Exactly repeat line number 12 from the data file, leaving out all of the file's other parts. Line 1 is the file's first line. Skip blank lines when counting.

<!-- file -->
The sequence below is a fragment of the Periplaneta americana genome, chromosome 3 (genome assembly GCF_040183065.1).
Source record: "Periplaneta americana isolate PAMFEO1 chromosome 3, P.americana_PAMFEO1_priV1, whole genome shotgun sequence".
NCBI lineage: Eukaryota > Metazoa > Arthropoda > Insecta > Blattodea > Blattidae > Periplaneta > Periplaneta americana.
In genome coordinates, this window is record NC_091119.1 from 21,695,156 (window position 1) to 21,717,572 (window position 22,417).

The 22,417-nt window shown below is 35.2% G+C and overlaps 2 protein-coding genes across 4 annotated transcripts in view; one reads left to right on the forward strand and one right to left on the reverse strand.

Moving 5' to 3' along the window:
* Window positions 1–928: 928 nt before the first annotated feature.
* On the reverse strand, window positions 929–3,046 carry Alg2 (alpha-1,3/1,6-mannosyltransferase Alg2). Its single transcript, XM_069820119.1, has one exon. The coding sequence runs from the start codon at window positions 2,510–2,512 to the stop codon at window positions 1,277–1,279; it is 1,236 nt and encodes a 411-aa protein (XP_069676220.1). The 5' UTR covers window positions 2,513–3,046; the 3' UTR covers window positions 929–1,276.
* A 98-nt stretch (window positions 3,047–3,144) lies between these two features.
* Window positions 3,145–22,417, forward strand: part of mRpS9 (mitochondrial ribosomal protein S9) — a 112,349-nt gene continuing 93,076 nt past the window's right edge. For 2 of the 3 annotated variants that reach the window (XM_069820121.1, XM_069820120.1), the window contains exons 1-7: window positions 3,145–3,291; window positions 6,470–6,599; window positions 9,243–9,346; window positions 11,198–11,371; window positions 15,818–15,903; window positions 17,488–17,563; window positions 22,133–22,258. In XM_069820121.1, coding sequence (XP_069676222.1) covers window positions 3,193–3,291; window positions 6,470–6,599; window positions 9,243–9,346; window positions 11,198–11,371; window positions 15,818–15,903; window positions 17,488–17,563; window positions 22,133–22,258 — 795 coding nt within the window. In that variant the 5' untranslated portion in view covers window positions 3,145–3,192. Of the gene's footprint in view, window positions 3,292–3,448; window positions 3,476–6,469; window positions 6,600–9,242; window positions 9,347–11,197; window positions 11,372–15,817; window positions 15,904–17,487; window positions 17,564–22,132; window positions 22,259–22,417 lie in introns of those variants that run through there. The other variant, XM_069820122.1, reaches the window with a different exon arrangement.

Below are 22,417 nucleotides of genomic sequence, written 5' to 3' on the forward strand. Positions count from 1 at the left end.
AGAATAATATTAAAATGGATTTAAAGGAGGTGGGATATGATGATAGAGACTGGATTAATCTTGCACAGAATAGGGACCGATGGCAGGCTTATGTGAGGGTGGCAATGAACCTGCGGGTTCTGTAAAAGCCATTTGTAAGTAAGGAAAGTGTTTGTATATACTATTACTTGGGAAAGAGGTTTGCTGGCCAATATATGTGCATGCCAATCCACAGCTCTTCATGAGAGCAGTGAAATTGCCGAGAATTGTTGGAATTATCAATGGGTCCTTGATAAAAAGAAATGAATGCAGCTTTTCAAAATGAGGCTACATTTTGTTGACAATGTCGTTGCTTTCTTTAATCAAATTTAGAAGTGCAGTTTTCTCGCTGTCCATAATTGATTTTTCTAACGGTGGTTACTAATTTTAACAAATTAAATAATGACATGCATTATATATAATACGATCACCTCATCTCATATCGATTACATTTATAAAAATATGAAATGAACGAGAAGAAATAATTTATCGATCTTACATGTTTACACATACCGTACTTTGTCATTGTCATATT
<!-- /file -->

AGAATAATATTAAAATGGATTTAAAGGAGGTGGGATATGATGATAGAGACTGGATTAATCTTGCACAGAATAGGGACCGATGGCAGGCTTATGTGAGGGTGGCAATGAACCTGCGGGTTCTGTAAAAGCCATTTGTAAGTAAGGAAAGTGTTTGTATATACTATTACTTGGGAAAGAGGTTTGCTGGCCAATATATGTGCATGCCAATCCACAGCTCTTCATGAGAGCAGTGAAATTGCCGAGAATTGTTGGAATTATCAATGGGTCCTTGATAAAAAGAAATGAATGCAGCTTTTCAAAATGAGGCTACATTTTGTTGACAATGTCGTTGCTTTCTTTAATCAAATTTAGAAGTGCAGTTTTCTCGCTGTCCATAATTGATTTTTCTAACGGTGGTTACTAATTTTAACAAATTAAATAATGACATGCATTATATATAATACGATCACCTCATCTCATATCGATTACATTTATAAAAATATGAAATGAACGAGAAGAAATAATTTATCGATCTTACATGTTTACACATACCGTACTTTGTCATTGTCATATT